May 23 is International Chardonnay Day. Chardonnay must be one of the most versatile grapes in the world, and in Australia it can grow just about anywhere and express itself in each region.
It originates from France in both Burgundy and Champagne where it creates some of the most-prized wines in the world.
Chardonnay is arguably the wine world's most polarising variety, but new stats show it is experiencing double-digit growth in Australia - and wine lovers are happy to pay for quality.
Sales of premium Chardonnay (wines in the $20-$30 price range) have increased 12 per cent, year-on-year according to data from Dan Murphy's and BWS, which makes it the fastest growing price category for Chardonnay.
Australian Chardonnay is one of the most exciting wine categories in the world today. The quality and value is explosively good with so much diversity of style yet precision and superb fruit definition.
According to the sales data from Dan Murphy's and BWS, Margaret River Chardonnay makes up approximately 15 per cent of total Chardonnay sales in the country - this despite the region only producing three percent of Australia's total crush according to Wine Australia.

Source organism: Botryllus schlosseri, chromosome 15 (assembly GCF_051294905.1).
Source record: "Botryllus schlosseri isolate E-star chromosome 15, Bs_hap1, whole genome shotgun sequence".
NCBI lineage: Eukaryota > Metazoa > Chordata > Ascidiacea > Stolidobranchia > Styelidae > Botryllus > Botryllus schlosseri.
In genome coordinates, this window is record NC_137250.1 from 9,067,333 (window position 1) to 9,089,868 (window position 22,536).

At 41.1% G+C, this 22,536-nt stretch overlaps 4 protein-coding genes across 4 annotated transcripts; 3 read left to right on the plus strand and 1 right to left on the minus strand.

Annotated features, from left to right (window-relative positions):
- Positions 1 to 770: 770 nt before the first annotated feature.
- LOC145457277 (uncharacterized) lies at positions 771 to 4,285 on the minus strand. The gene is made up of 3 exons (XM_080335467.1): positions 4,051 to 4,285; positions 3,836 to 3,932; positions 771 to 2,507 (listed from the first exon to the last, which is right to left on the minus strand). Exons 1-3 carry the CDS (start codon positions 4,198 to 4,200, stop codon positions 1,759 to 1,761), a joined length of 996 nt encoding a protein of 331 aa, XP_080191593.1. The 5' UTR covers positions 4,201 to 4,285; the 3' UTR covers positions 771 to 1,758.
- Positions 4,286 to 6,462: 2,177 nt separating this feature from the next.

In Western Australia, Margaret River Chardonnay makes up 31 per cent of Chardonnay sales - the highest proportion of all states.
Margaret River winemaker Freya Hohnen believes the uniqueness of the wine region together with the collaborative spirit of the winemaking community has helped the region excel in Chardonnay; the white wine variety that was an outcast for more than a decade.
Overly-oaked styles made it a much-maligned wine in the 1990's and consumers turned away from this variety. Today producers create Chardonnays that differ from light-bodied and crisp in cooler climates to the more full-bodied, smooth and buttery in warmer areas.
The variations in Chardonnay is what makes it so special and there is a style to suit everyone. If you think you don't like Chardonnay, it just means you haven't found the right one yet.